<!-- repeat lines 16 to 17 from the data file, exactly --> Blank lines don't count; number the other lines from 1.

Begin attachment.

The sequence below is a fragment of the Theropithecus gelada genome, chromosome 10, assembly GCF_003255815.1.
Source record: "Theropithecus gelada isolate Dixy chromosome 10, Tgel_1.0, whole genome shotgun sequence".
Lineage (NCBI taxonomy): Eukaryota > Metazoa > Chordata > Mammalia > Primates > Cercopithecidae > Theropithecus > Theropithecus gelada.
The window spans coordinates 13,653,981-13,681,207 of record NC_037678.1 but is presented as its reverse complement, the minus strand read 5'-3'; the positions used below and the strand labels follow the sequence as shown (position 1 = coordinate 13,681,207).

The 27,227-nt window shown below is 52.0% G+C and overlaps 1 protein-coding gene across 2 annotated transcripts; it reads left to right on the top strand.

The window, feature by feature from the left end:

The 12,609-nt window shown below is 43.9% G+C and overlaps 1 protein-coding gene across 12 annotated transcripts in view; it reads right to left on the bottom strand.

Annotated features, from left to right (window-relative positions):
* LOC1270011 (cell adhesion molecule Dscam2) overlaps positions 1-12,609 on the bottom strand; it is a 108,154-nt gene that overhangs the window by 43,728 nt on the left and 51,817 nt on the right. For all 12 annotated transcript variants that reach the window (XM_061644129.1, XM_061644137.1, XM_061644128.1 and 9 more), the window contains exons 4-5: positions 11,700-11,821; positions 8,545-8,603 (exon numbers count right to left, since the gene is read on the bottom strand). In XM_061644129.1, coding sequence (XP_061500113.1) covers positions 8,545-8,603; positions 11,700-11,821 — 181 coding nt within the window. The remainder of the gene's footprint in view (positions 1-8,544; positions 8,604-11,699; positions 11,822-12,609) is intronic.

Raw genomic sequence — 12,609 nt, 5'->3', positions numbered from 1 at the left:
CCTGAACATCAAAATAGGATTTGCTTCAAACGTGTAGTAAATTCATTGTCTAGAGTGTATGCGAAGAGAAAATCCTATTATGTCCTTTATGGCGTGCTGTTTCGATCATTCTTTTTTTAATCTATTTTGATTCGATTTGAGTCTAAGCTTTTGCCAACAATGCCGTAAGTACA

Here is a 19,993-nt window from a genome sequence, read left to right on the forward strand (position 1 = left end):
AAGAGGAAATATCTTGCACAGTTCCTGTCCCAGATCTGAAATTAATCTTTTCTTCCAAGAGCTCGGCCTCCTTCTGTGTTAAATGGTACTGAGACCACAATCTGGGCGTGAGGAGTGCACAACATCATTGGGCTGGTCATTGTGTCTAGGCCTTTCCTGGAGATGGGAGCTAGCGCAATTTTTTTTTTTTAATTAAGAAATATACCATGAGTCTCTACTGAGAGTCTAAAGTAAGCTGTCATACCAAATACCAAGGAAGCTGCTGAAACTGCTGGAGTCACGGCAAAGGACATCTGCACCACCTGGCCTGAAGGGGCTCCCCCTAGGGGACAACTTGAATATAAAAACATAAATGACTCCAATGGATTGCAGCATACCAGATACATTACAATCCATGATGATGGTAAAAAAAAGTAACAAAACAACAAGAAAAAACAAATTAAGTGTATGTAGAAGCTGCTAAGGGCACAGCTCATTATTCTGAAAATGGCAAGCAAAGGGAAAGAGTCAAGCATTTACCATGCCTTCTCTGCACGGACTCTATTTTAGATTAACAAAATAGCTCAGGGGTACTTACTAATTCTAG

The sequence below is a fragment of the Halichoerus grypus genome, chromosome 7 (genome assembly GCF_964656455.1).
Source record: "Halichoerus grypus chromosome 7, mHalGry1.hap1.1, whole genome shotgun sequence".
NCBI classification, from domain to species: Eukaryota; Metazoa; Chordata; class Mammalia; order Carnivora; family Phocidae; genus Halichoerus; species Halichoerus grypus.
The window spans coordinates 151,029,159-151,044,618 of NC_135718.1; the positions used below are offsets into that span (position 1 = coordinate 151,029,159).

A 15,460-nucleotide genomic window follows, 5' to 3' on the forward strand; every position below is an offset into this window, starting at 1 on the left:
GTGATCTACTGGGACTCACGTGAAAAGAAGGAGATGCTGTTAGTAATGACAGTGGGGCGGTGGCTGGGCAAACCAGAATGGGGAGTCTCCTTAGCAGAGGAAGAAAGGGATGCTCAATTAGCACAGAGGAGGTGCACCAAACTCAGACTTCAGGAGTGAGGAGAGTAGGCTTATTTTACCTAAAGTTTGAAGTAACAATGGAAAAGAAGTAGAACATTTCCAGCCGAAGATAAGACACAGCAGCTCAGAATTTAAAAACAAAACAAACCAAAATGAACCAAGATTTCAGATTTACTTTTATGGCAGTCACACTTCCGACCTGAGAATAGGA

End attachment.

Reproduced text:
NCBI classification, from domain to species: Eukaryota; Metazoa; Chordata; class Mammalia; order Carnivora; family Phocidae; genus Halichoerus; species Halichoerus grypus.
The window spans coordinates 151,029,159-151,044,618 of NC_135718.1; the positions used below are offsets into that span (position 1 = coordinate 151,029,159).